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CLIP A compiler Language for Information Processing

IP.com Disclosure Number: IPCOM000128853D
Original Publication Date: 1959-Oct-19
Included in the Prior Art Database: 2005-Sep-19
Document File: 4 page(s) / 20K

Publishing Venue

Software Patent Institute

Related People

Isbitz, Harold: AUTHOR [+3]

Abstract

1. A type declaration specifies the type and size of unsubscripted variables. Each I is an identifier of a variable and each μ defines the type and size of the I's immediately following it. In the example shown, variables A and B would be signed, two-digit integers, as indicated by the presence of the ";+"; sign, the number ";2"; and the letter ";D";, respectively. Similarly C and D characters, E, F. and G would be Boolean, and H would be an unsigned, three-digit integer.

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THIS DOCUMENT IS AN APPROXIMATE REPRESENTATION OF THE ORIGINAL.

CLIP A compiler Language for Information Processing

CLIP CONTAINS FOUR DATA DECLARATIONS: (Fig.


1)

1. A type declaration specifies the type and size of unsubscripted variables. Each I is an identifier of a variable and each µ defines the type and size of the I's immediately following it.

In the example shown, variables A and B would be signed, two-digit integers, as indicated by the presence of the "+" sign, the number "2" and the letter "D", respectively. Similarly C and D characters, E, F. and G would be Boolean, and H would be an unsigned, three-digit integer.

     2. A Table declaration specifies the subscripted variables or items which make up a table. The declaration may also specify initial values which the items are to possess. J is the identifier of the table, and C is an unsigned integer whose value specifies the number of entries in the table. The entries are numbered consecutively starting from one. The I's are the identifiers of the items which make up the table, and the µ as in a type declaration, specify the type and size of the items. The D's, which may be omitted, specify the initial values which the items are to contain. If present, the D's must be listed for each entry in the same sequence in which the I's are listed.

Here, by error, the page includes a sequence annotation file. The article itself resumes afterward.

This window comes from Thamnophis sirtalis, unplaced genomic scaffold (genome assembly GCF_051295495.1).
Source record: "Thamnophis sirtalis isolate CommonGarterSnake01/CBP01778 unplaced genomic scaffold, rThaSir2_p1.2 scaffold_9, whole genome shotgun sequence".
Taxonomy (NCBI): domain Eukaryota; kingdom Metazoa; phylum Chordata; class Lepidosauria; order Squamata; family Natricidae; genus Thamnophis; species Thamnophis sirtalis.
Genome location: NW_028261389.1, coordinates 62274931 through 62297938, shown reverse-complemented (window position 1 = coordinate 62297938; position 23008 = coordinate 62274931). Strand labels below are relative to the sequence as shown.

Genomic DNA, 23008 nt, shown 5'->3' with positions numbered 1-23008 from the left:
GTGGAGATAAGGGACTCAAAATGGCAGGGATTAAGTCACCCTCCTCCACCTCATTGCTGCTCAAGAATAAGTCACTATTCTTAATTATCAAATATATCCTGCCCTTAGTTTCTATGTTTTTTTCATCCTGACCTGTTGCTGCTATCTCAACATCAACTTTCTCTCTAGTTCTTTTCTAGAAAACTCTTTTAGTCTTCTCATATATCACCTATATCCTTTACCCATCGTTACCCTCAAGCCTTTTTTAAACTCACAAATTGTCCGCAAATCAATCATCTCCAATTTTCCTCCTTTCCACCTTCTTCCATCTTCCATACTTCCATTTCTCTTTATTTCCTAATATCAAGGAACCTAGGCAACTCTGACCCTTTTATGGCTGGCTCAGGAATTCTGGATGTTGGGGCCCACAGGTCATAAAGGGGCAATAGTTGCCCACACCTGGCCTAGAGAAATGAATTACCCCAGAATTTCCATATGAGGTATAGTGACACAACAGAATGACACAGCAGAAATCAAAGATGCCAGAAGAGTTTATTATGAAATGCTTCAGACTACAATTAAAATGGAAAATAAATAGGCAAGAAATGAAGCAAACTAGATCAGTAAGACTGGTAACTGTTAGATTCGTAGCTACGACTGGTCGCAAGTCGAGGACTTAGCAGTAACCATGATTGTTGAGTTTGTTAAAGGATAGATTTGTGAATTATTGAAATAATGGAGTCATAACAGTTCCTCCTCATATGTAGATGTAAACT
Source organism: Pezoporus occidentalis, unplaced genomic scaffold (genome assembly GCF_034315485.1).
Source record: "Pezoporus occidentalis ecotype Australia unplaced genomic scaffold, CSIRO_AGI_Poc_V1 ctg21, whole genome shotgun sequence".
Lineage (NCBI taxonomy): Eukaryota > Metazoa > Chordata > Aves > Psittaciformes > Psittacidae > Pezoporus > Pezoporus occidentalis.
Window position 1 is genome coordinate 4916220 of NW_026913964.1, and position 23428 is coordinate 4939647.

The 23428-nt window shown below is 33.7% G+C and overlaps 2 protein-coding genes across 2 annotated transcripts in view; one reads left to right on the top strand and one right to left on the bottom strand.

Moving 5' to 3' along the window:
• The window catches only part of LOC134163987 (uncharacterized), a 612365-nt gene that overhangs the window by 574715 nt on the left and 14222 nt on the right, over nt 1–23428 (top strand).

The example shown defines a table called TAB comprising three entries, each entry containing values for items W. X, and Y. W [ 1 ] would contain the characters FLEAS, X [ 1 ] would contain the number 39, Y [ 1 ] would contain the number 29, W [ 2 ] would contain the characters G blank HAS blank, and so on. Getting ahead of myself I would like to point out how this declaration would be translated for the IBM 709. Notice from the diagram beneath the declaration that more than one item may occupy a machine word. This has been done in an effort to economize on storage space, and to save input-output transfer time. Notice also that the table is arranged in parallel fashion; that is, all the values for a particular item are contiguously located. This has been done for greater ease in indexing.

3. A string declaration specifies up to 120 character positions. J is the identifier of the string, and C is an unsigned integer whose value Specifies the number of characters in the string. µ is an unsigned integer followed by the letter "H". The integer portion of µ specifies the number of D's where each D is a character. An expression of the form J [ C':C" ] is called a string variable and refers to the C'th through C"th character positions of the string J.

In the example shown, CHAR, is a string of ten characters composed of the first ten letters of the alphabet. CHAR [ 7:9 ] is an expression referring to the substring containing the letters GHI.

System Development Corporation Page 1 Oct 19, 1959

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CLIP A compiler Language for Information Processing

The string and string variable were devised in order to avoid the necessity for rigid input and...